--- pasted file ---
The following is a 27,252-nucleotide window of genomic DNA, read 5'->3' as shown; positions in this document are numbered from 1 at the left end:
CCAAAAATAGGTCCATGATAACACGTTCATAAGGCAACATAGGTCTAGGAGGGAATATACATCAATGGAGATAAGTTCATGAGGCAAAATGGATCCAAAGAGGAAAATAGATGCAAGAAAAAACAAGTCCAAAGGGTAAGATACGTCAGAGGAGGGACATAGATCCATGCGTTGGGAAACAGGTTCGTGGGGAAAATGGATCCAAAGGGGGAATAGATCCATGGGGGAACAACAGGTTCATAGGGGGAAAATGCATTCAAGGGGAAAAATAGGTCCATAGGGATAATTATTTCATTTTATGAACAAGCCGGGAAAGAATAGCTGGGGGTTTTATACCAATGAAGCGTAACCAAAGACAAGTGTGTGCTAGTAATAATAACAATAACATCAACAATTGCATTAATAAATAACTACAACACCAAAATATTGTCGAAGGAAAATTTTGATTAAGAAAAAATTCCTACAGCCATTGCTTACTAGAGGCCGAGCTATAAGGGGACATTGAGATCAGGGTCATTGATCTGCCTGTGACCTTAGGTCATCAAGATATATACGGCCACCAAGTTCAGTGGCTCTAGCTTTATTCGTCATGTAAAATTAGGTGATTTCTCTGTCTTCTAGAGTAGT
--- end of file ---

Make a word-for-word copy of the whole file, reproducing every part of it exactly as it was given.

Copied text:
The following is a 27,252-nucleotide window of genomic DNA, read 5'->3' as shown; positions in this document are numbered from 1 at the left end:
CCAAAAATAGGTCCATGATAACACGTTCATAAGGCAACATAGGTCTAGGAGGGAATATACATCAATGGAGATAAGTTCATGAGGCAAAATGGATCCAAAGAGGAAAATAGATGCAAGAAAAAACAAGTCCAAAGGGTAAGATACGTCAGAGGAGGGACATAGATCCATGCGTTGGGAAACAGGTTCGTGGGGAAAATGGATCCAAAGGGGGAATAGATCCATGGGGGAACAACAGGTTCATAGGGGGAAAATGCATTCAAGGGGAAAAATAGGTCCATAGGGATAATTATTTCATTTTATGAACAAGCCGGGAAAGAATAGCTGGGGGTTTTATACCAATGAAGCGTAACCAAAGACAAGTGTGTGCTAGTAATAATAACAATAACATCAACAATTGCATTAATAAATAACTACAACACCAAAATATTGTCGAAGGAAAATTTTGATTAAGAAAAAATTCCTACAGCCATTGCTTACTAGAGGCCGAGCTATAAGGGGACATTGAGATCAGGGTCATTGATCTGCCTGTGACCTTAGGTCATCAAGATATATACGGCCACCAAGTTCAGTGGCTCTAGCTTTATTCGTCATGTAAAATTAGGTGATTTCTCTGTCTTCTAGAGTAGT